Victoria's not particularly given to regrets, but she curses the pathetic obviousness of her words. She's read too many novels in which obtuse people get surprised about their heart beating faster, about their thoughts constantly going back to a certain person. They often ask themselves about the nature of these feelings, and in the proccess they always make Victoria roll her eyes. Oh, she's not like them, not at all. She knows herself, and she refuses to be in denial. Really. She can admit her thoughts freely (in her head). When she wants to (which doesn't happen much).
Even so, this brief moment before Lawrence's answer fills her with anxiety. She can see it clearly already: his words becoming serious, him getting closer. Then she would have to do something.
Fortunately, Lawrence just rises his eyebrows, no signs of a new solemn mood awakened by her lack of subtlety while lying.
"Aren't you too young to say someone is a nice girl? Someone who is our age, by the way."
"My emotional maturity is one of the remarkable things about me, as you well know."
"Oh, absolutely. Hey, have you noticed you're reading a book upside down?"
"We better go, we're awfully late."
“I’ve only kissed two people.”
“I’m just telling you because—well, it’s not a very large testing group, is it? I’ve never heard any complaints, but I thought I should—"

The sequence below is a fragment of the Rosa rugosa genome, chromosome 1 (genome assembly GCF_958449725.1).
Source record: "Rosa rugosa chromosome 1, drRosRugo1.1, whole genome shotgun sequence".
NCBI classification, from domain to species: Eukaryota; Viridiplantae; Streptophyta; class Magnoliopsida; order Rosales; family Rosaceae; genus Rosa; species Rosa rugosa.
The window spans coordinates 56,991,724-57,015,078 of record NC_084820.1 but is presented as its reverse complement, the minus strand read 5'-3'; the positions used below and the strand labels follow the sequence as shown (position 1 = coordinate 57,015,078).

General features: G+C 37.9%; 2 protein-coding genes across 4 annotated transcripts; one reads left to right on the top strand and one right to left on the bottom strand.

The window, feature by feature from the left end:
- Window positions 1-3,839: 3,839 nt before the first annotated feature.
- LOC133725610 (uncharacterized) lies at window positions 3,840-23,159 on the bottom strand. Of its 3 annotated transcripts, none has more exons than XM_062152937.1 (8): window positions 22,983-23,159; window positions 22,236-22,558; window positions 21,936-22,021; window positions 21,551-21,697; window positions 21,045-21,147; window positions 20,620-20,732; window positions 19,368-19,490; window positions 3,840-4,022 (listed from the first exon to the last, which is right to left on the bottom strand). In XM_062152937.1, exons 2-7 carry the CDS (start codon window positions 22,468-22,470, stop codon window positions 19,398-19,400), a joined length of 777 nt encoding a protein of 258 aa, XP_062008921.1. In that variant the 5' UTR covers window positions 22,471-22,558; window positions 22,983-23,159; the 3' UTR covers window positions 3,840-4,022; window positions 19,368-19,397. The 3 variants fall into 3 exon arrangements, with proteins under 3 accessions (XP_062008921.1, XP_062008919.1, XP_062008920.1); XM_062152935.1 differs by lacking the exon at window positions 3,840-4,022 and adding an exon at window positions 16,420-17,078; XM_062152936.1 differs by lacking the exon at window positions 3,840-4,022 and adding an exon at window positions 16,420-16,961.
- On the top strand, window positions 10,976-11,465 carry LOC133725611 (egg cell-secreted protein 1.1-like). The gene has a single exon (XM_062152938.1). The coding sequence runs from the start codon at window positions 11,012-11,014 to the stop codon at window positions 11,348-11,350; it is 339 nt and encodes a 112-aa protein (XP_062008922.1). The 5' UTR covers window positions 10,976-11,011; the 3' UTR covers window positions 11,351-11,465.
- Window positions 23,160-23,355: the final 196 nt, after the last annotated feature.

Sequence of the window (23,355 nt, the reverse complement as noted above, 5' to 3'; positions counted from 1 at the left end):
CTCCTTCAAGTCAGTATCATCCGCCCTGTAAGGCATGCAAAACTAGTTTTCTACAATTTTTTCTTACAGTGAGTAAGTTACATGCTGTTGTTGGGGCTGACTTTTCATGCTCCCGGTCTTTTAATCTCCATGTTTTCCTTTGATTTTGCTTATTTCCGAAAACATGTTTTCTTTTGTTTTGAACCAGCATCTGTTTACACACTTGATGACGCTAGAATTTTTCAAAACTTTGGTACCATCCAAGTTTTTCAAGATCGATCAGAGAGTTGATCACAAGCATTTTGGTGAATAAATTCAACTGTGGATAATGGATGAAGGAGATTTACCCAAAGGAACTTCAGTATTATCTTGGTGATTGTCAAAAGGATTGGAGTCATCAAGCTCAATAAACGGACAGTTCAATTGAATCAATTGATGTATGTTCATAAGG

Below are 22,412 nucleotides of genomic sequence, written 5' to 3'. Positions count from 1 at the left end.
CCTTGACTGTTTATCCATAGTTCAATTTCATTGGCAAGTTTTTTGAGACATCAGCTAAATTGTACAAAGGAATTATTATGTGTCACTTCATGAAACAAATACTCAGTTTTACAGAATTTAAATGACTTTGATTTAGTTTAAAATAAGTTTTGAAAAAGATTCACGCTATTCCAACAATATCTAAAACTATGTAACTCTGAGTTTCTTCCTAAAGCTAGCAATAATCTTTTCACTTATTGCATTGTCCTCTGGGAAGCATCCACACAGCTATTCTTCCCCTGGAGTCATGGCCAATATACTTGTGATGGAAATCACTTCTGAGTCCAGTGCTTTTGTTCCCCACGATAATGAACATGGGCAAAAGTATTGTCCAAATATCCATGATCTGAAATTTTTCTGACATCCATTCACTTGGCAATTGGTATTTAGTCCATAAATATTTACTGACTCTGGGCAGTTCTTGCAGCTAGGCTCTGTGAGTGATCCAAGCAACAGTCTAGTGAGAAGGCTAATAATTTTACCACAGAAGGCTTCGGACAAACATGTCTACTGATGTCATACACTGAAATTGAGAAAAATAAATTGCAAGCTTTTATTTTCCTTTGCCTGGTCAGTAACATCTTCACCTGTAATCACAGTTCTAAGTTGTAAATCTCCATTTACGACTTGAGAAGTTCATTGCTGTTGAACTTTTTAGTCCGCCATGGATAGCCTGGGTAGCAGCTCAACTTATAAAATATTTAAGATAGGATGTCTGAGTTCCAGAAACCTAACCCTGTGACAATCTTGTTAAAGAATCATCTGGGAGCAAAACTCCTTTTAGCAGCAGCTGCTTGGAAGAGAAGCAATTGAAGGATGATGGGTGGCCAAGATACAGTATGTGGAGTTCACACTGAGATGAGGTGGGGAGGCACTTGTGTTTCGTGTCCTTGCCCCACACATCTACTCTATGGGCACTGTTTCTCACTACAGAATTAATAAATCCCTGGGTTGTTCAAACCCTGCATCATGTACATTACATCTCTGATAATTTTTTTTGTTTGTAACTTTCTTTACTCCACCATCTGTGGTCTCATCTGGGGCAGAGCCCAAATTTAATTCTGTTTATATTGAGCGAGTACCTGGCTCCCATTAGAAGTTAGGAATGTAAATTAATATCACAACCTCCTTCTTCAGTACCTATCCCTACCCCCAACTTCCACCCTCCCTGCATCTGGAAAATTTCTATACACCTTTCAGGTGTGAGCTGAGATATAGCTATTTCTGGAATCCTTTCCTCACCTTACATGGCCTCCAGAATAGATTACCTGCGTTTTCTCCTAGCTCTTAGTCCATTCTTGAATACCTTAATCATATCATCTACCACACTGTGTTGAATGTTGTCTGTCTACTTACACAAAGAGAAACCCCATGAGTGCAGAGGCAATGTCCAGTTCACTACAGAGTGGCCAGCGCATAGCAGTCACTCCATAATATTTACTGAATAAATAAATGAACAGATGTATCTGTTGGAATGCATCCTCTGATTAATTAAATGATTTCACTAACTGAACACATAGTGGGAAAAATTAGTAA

“Vicky. I’m pretty sure your kisses are on a par with the usual Wright standards of excellence.”
“I’m serious! Imagine that every time you look at me from now on, you think about that awful time I used my tongue in a ridiculous, inept way. Lawrence! Don’t laugh!”
“Sorry, it's just that this unexpected lack of self-confidence is, well, unexpected. But see, we’re ruined anyway! I’ll look at you and think, oh, it’s Victoria. Remember when we were about to kiss and she started talking about the guys she had kissed and about her tongue? I can’t believe we used to be friends!”
There's nothing levelheaded about her now; the way she tries to scold him and then bursts into guffaws again. Suddenly Lawrence thinks of these big romantic scenes in which Character A cuts off Character B’s talking by kissing them, and he knows he would never, never want to do something like that. Her words are—would it be too cheesy to say they are a source of joy? Oh, it would. Even in the privacy of his mind, Lawrence can't possibly use such a term without summoning a Victoria that lets him know how she feels about his mushy nonsense. So there he is, wondering why shutting someone up should be considered a grandly beautiful gesture, and there's a mini-Vicky running through his thoughts, always ready to offer her very critical point of view on whatever he's thinking, and there's a real Vicky, who is—no, she's not laughing, he notices with some delay. Her lips finds his with a serious intent.
“Would you say you love me?”
His face turns red, and Victoria can swiftly translate the wave of unfinished sentences: you're not supposed to force confessions! And I thought you always cared about what is proper. And don’t be silly.
“You know the answer already,” he says, finally.
“Yes. Yes, I do,” she says. “And I suppose I could say the same about you.”
“You suppose? I’m honored.”
“Well, you should! Anyway, I'm sure. I know it’s not very romantic, but when I try to picture myself telling you those words, it always sounds terribly ridiculous. I love you, Lawrence. Oh, there it goes. It does sound ridiculous.”
“It doesn’t!” His smile is too wide, and Victoria has to look away. Sometimes he's overwhelming in the best way possible.
"Sadly, you're the most impartial of judges.”
“I love you too, Vicky.”
“I’m aware of that. We’re repeating ourselves.”